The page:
The Money Mustache Community
Learning, Sharing, and Teaching => Ask a Mustachian => Topic started by: thd7t on April 22, 2015, 11:50:01 AM

Please help me with a bit of math. It seems to be common wisdom, here that if one can invest money at a higher rate, that is a better idea than paying off debt. I keep running into an issue with this, but I believe that there are some factors that I’m missing. I will lay this out with rough numbers, here:
Generic debt: $20k @ 3.5% for 10 years
Payment: $200/month made after tax (really $197, but keeping it simple)
If one has $20k in cash, I would usually say that the thing to do is to invest this in an index fund and get the average 7% returns. Over the course of the 10 years, one can hope to have about $40k.
However, if one were to pay the debt in one stroke and then invest the initial payment in a pretax account (assuming 25% tax rate total) They’d be investing about $250/month for 10 years. This, compounded over 10 years would yield about $43k.
Again, I have used some very generic numbers, here. 25% tax off of a paycheck (i.e. gross pay of $100 gives $80 in paycheck). 20k debt. This really makes it look like leveraging this low interest debt is the wrong play. What am I looking at wrong, here?

How is it that the payment is $200/month but you're able to invest $250/month? If that's the case then add investing $50/month for 10 years to your example of not paying off the debt.

Seems you are comparing (or at least conflating) taxable vs. taxadvantaged. That's not the same as comparing invest vs. pay debt  or am I misreading?

How is it that the payment is $200/month but you're able to invest $250/month? If that's the case then add investing $50/month for 10 years to your example of not paying off the debt.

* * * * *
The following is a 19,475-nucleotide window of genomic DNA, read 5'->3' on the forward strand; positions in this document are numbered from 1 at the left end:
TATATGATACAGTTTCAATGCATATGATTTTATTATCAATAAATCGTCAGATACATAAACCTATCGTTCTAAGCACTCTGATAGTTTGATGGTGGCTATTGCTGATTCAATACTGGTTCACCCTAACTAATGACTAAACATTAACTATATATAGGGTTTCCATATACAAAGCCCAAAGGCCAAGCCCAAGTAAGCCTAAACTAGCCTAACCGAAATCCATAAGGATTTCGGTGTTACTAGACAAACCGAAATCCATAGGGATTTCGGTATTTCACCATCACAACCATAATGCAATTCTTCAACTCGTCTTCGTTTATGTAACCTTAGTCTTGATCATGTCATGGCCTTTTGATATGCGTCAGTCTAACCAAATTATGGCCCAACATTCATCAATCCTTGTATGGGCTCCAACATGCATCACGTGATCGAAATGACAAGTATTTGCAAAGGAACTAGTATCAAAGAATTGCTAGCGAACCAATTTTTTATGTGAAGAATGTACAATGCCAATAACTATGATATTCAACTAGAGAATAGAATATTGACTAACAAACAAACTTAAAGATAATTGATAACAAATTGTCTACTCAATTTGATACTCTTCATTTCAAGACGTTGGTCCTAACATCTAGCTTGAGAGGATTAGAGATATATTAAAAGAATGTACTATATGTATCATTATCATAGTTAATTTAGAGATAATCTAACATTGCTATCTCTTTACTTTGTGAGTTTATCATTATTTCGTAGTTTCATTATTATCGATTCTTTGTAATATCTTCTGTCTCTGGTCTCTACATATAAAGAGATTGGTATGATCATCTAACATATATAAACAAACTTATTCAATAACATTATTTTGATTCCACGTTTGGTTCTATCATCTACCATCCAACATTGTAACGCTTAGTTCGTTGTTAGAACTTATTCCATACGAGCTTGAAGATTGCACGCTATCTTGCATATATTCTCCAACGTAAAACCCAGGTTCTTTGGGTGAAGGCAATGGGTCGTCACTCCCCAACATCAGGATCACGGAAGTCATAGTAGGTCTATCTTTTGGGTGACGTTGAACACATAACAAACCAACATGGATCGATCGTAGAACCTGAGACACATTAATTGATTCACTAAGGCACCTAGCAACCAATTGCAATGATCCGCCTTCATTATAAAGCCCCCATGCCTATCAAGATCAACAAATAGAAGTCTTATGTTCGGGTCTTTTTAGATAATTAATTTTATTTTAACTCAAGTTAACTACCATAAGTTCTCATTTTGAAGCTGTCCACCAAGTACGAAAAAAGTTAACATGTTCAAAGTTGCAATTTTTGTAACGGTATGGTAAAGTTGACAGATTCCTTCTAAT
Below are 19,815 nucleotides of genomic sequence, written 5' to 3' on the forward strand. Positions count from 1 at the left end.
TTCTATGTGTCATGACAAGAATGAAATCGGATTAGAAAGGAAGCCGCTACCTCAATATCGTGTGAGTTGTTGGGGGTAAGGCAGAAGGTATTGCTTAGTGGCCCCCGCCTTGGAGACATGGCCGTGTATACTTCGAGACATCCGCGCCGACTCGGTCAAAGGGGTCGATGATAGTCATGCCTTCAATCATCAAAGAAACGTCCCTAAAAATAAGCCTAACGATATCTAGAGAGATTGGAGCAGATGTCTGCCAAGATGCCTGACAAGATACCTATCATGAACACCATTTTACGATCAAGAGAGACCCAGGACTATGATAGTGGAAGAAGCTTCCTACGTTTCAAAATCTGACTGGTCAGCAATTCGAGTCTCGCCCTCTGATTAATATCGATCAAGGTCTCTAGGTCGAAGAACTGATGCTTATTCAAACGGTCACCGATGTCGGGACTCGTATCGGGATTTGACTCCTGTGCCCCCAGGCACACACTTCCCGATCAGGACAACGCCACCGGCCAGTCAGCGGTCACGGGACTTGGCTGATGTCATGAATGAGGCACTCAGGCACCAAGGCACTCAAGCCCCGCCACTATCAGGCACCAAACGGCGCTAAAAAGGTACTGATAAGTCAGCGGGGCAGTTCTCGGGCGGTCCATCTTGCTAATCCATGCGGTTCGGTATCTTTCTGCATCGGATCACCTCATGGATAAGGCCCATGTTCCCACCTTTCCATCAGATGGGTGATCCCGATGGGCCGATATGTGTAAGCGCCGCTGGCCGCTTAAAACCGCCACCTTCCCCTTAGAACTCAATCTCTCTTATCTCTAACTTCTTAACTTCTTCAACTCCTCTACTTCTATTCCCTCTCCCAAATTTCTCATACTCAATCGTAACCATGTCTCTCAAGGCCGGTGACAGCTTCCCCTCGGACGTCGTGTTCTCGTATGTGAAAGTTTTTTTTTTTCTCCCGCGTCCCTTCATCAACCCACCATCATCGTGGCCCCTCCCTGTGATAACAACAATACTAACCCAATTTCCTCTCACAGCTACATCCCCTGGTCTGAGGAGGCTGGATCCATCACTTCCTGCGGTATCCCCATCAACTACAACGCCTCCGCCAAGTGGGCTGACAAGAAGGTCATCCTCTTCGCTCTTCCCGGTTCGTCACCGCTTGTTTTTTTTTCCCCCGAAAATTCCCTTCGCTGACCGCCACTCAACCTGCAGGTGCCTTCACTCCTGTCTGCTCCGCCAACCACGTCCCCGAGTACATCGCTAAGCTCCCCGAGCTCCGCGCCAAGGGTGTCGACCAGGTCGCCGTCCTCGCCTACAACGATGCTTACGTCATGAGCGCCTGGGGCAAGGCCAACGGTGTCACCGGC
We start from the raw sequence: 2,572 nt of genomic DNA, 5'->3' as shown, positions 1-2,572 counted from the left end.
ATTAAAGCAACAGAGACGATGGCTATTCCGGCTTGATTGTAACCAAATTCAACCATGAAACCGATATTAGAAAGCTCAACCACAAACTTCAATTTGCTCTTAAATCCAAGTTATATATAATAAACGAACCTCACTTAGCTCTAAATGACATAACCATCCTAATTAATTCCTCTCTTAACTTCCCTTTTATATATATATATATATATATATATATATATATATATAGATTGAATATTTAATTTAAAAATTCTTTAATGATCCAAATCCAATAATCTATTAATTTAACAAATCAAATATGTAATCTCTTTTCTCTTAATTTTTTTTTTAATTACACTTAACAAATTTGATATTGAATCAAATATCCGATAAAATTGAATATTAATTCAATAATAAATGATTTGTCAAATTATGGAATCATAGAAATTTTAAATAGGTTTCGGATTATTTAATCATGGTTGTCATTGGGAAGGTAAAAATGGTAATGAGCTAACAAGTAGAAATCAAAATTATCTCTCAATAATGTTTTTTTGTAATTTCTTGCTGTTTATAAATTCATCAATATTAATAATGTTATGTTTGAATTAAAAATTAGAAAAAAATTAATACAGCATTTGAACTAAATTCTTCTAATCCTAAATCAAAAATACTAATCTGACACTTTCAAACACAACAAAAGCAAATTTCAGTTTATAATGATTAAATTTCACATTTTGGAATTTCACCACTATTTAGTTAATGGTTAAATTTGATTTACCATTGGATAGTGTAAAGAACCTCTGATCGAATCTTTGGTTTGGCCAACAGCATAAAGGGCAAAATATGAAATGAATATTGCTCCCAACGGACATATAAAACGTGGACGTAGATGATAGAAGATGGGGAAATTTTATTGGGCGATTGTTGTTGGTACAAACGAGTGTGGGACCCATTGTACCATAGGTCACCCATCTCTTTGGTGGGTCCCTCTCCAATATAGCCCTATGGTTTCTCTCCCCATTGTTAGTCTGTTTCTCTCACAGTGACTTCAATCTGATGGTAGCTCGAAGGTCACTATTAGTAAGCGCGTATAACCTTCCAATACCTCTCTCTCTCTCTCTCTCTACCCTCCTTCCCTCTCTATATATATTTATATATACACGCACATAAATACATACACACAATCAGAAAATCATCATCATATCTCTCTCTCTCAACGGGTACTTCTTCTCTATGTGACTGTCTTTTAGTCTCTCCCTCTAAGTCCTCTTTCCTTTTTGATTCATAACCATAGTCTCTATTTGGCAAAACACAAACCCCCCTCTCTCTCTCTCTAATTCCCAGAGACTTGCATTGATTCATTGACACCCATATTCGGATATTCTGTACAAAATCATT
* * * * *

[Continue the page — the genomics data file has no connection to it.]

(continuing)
As I mentioned in the post, the debt is paid after tax, but the investment would be in a tax advantaged account. 401k, for example.

Your arrangement is confusing, for sure.
Assets:
$20k cash
Liabilities:
$20k debt @ 3.5%; $200 payment
Income:
$266.67 per month put in 401k
 OR 
$200 aftertax income (taxed @ 25%)
Plan 1:
Convert cash to debt payoff. Invest income in 401k. 401k grows to $44,200 pretax. If withdrawn at 25% is worth $33,150
Plan 2:
Leave debt, invest $20k in taxable. Use taxed income to pay off debt, including $3700 in interest. $20k grows to $39,343.03; growth may be taxable at longterm capital gains rate.

Your arrangement is confusing, for sure.
Assets:
$20k cash
Liabilities:
$20k debt @ 3.5%; $200 payment
Income:
$266.67 per month put in 401k
 OR 
$200 aftertax income (taxed @ 25%)
Plan 1:
Convert cash to debt payoff. Invest income in 401k. 401k grows to $44,200 pretax. If withdrawn at 25% is worth $33,150
Plan 2:
Leave debt, invest $20k in taxable. Use taxed income to pay off debt, including $3700 in interest. $20k grows to $39,343.03; growth may be taxable at longterm capital gains rate.
Withdrawn at 25% is a pretty big assumption, but sticking with it, the $39,343.03 would be taxed at 15% and be worth $33,441. However, if retirement income is in the 15% bracket, both of those go up (cap gains go to 0%?). It's very close.

Only the growth would be taxed  $2900 is 15% of the $19,343. So $36,440ish left over.

Only the growth would be taxed  $2900 is 15% of the $19,343. So $36,440ish left over.
Aha! I missed that! Thanks. Mostly, I was trying to test "common wisdom". Which is why I used a debt interest rate that is half of the ROI for investment. I expected a bigger difference, though. 10% more is good, but there are two kinds of risk involved as expenses are higher while paying the debt and returns are not certain over such a brief timeline.
Again, thanks for the help. Very clear.